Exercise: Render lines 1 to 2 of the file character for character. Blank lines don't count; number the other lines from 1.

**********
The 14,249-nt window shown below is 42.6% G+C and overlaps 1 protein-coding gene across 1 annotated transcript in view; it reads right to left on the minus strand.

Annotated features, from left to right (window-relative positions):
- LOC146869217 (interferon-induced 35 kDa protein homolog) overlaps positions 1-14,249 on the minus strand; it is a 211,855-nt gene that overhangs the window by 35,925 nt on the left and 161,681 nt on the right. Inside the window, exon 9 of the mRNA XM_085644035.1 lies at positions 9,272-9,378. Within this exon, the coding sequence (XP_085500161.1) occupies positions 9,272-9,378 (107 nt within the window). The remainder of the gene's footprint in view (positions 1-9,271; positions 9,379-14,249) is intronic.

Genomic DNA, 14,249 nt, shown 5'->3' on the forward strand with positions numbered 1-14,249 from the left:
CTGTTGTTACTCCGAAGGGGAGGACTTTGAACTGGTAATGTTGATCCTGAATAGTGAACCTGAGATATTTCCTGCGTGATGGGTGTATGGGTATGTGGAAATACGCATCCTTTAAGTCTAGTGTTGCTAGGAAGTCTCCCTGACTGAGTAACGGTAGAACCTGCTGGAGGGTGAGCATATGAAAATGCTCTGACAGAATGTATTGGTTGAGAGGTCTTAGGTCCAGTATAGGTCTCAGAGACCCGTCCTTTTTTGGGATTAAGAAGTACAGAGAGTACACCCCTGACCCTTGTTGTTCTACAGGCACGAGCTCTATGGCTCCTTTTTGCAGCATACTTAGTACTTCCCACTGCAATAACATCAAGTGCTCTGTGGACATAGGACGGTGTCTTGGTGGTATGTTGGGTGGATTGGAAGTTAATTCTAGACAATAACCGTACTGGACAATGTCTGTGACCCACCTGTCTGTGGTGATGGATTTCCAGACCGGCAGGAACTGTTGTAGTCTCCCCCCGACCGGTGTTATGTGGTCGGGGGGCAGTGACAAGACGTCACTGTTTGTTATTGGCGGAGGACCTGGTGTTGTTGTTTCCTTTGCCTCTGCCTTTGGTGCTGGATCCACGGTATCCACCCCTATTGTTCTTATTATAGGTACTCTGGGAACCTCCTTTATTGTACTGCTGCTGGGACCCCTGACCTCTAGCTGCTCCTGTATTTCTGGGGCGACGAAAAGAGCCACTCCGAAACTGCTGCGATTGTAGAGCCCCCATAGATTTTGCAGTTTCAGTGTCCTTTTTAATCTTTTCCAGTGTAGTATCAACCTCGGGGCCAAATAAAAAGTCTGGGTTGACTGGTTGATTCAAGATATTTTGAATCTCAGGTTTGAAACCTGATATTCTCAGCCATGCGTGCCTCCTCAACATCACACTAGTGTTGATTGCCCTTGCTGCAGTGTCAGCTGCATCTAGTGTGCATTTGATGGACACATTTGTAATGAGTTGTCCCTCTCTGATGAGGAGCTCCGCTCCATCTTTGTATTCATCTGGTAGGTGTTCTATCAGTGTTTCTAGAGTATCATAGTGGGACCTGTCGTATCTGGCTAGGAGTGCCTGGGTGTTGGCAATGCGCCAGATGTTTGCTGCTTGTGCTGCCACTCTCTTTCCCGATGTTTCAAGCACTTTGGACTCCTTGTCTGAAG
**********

The 14,249-nt window shown below is 42.6% G+C and overlaps 1 protein-coding gene across 1 annotated transcript in view; it reads right to left on the minus strand.

Annotated features, from left to right (window-relative positions):